Robots to the rescue
A team of University of New Brunswick researchers – and their robots – are leading the way in the field of unmanned vehicles.
In the spring, the team of engineering students and faculty, known as COBRA (COllaboration Based Robotics and Automation) won first prize in a national robotics competition.
The Unmanned Systems Canada 2011 Student Competition was held in Valcartier, Que., last May.
Participating teams in the contest had to create a ground robot that could navigate through a maze while detecting targets along the way.
“It was rewarding to see our hard work be recognized on a national level,” said Dr. Howard Li, the UNB faculty member in charge of COBRA.
Six UNB students who are a part of COBRA traveled to Quebec for the competition: Liam Paull, PhD candidate; Sajad Saeedi, PhD candidate; Carl Thibault, PhD candidate; Arnaldo Sepulveda, Master’s candidate; Mostafa Shad, PhD candidate; and Tyler Edwards, Master’s candidate.
Robots for everyday life
- aerial photography using flying robots
- agriculture, by using UAVs to spray crops
- using UAVs to improve lifeguard and coastguard operations
- customs and border security
- conservation by using robots to monitor animals, birds, and forests
- electricity companies, who can inspect power lines, nuclear power plants, wind turbines, and other facilities using robots
- fire services
- fisheries surveillance and protection
- gas and oil supply companies, who can use robots to inspect, maintain, and guard pipelines
- information services, who can use UAVs to relay signals when cell phone towers are not available
- meteorological services, who can use UAVs to carry weather stations
- police authorities, who can use robots to monitor public events and riot control
- landmine detection and destruction
Li said that the team put their hearts and souls into the competition, where they successfully competed against larger universities.
“We’re a small team from a small university, but because we have the passion we put our name out there, we were successful.”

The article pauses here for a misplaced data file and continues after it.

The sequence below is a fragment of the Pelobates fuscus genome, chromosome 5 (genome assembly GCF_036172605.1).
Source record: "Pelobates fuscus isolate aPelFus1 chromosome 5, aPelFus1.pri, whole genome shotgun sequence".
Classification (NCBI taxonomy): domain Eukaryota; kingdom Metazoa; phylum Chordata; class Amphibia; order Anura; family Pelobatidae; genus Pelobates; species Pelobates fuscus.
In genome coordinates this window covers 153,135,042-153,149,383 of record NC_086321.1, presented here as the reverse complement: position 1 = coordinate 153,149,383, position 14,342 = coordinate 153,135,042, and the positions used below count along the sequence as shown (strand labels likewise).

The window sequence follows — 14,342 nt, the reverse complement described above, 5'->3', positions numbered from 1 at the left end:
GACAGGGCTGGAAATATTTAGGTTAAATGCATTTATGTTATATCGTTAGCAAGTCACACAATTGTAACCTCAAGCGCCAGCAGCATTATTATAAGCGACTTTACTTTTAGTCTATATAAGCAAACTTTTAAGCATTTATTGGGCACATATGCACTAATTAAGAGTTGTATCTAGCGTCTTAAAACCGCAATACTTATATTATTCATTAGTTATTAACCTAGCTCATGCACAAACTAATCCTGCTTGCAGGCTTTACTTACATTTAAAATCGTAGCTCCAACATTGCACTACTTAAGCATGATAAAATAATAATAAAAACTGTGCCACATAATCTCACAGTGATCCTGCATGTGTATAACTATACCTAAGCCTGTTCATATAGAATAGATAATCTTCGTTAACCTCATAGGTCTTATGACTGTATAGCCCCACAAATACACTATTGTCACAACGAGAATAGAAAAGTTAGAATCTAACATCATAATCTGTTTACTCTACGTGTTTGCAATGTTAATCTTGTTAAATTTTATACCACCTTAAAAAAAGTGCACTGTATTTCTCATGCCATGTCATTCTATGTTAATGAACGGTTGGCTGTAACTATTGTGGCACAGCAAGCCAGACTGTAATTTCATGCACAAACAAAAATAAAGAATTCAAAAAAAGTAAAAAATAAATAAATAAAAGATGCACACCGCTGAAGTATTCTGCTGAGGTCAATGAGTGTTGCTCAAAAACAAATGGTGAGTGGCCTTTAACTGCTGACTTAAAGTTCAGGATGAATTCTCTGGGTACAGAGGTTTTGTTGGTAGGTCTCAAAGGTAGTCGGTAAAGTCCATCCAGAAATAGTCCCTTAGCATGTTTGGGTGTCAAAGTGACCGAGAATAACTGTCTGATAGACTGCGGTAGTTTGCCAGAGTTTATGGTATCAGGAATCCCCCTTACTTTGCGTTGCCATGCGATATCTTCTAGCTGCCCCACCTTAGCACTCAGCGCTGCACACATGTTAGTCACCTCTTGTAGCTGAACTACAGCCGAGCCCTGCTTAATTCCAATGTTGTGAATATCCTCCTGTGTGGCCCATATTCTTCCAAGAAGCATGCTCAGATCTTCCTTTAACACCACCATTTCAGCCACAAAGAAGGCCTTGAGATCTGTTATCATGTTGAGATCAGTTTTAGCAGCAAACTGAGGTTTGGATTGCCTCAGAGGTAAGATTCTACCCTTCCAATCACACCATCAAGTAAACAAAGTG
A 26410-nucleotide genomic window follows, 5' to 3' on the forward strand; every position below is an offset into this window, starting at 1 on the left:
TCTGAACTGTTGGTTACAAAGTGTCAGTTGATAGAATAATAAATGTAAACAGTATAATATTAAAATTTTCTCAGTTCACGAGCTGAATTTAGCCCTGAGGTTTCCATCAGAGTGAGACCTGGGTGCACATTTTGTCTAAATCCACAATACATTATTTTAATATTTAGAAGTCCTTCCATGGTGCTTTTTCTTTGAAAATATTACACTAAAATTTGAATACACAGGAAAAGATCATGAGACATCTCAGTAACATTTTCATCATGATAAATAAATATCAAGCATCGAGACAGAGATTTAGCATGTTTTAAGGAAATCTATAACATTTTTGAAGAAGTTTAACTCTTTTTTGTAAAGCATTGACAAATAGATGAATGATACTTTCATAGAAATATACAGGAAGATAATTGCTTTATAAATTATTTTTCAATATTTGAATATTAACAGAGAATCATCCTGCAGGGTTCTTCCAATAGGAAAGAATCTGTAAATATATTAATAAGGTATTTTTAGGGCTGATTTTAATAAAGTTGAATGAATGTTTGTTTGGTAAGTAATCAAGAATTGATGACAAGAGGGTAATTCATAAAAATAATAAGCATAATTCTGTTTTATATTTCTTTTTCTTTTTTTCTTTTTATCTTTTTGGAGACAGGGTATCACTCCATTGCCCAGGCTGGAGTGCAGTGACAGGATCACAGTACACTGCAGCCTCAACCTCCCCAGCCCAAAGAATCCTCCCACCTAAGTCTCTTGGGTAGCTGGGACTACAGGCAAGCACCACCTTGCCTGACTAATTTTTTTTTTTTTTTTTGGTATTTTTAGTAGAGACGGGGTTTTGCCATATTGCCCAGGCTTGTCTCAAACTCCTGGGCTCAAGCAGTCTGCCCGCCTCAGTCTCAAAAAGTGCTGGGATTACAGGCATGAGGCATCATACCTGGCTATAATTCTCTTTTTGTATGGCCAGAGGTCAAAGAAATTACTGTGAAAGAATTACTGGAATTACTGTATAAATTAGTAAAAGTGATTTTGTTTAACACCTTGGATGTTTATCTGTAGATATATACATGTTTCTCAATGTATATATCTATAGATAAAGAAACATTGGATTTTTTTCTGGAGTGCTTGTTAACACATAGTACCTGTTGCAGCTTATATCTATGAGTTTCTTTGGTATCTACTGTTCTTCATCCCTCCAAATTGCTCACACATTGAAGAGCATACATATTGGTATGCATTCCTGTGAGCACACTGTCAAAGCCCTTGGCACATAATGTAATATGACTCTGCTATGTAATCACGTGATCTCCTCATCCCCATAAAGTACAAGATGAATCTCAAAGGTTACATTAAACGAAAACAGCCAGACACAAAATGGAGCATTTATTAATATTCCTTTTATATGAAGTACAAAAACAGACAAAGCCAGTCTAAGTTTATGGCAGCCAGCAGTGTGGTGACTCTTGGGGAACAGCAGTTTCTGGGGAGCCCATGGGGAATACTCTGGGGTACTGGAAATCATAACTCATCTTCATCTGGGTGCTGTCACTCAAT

The competition consisted of two parts: a written proposal that was judged on the quality of presentation and originality of the idea and then the implementation of the design on a robot, shown through the demonstration. UNB’s COBRA won first place in both categories.
The team put sensors into their robot and used a computer-mapping program to build a map of the environment that the robot then had to navigate in the real world.
Edwards said that seeing the results of his work is the most rewarding part of the job for him.
“Having a robot do something completely on its own while I just sit back, relax, and watch is so fascinating,” he said.
Both Li and Edwards said that robots are going to become a lot more common in the future, and humans will eventually become even more reliant on them.
“Technology is constantly being developed and our world is moving forward,” Li said. “In 20 to 30 years, we’ll have cars that will drive themselves and eventually we won’t need drivers.
“In 50 to 100 years, we will totally rely on robots and without a robot, we will probably not be able to do house chores on our own,” he joked.
But robots, Li said, are about more than vacuuming floors in homes.
Li used forest fires as an example of how a robot will save lives.
“As we know, firefighting is a dangerous task. We need to use robots to monitor the fire and we also want the robots to serve as firefighters instead of risking the lives of people,” he said. “And also, it is cheaper to use robots – they don’t ask for a raise and they don’t ask for a promotion.”
Edwards added that unmanned air vehicles (UAV) would also be beneficial to develop for this task.
“In forest fires, we can send out a UAV to survey the area and send supplies to anyone who is trapped,” he said.
The team is currently researching and developing ground, air, and underwater unmanned vehicles. Their research has already gotten attention from many sources, including Defense Research and Development Canada, with whom they are currently working on a project with, and Foreign Affairs and International Trade Canada.
Li said that the projects that the group is working on are one way that UNB is moving into the future.
“I am extremely excited about the research that we are doing here,” he said. “When I was a kid, it was my dream to build a robot that can move by itself.”
Li has done just that, and his work may help to save the planet: the robots that COBRA is developing are green. Robots require less energy than aircrafts and vehicles that are manually controlled.
“If we have to send pilots into the air, we will have to build them seats, cockpits, storage rooms and washrooms for them,” Li explained. “The majority of the fuel is used to lift the supplies for human beings. A flying robot doesn’t need any of those things and will produce less waste.
“We need to go green. That is why we need robots.”
He added that the possibilities for the group are endless, but wouldn’t have been possible without the hard work from the group.
“When I joined UNB, I started looking for talented people who were interested in robotics,” he said.
“I was lucky to find such a dedicated and passionate team. Everyone has talent in different areas, so we have key factors to make us successful and that makes us able to achieve what we want.”
Contributed by Alanah Duffy, UNB Communications & Marketing. This story made possible thanks to the support of the UNB Associated Alumni.